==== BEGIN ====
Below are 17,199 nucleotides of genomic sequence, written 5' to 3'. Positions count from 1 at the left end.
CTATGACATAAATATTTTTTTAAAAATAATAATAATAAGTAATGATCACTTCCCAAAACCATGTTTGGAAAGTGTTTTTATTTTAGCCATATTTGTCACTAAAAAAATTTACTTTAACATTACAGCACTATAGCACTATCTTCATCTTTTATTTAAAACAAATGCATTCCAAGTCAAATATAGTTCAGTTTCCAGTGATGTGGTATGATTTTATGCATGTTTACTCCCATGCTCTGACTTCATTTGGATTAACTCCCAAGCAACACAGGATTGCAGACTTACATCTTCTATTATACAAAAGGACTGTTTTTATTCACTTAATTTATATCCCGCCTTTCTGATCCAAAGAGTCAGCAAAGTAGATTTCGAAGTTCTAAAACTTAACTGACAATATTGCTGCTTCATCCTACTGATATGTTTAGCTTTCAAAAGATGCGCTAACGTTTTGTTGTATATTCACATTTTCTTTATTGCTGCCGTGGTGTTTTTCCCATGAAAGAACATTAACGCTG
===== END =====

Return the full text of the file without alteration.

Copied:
Below are 17,199 nucleotides of genomic sequence, written 5' to 3'. Positions count from 1 at the left end.
CTATGACATAAATATTTTTTTAAAAATAATAATAATAAGTAATGATCACTTCCCAAAACCATGTTTGGAAAGTGTTTTTATTTTAGCCATATTTGTCACTAAAAAAATTTACTTTAACATTACAGCACTATAGCACTATCTTCATCTTTTATTTAAAACAAATGCATTCCAAGTCAAATATAGTTCAGTTTCCAGTGATGTGGTATGATTTTATGCATGTTTACTCCCATGCTCTGACTTCATTTGGATTAACTCCCAAGCAACACAGGATTGCAGACTTACATCTTCTATTATACAAAAGGACTGTTTTTATTCACTTAATTTATATCCCGCCTTTCTGATCCAAAGAGTCAGCAAAGTAGATTTCGAAGTTCTAAAACTTAACTGACAATATTGCTGCTTCATCCTACTGATATGTTTAGCTTTCAAAAGATGCGCTAACGTTTTGTTGTATATTCACATTTTCTTTATTGCTGCCGTGGTGTTTTTCCCATGAAAGAACATTAACGCTG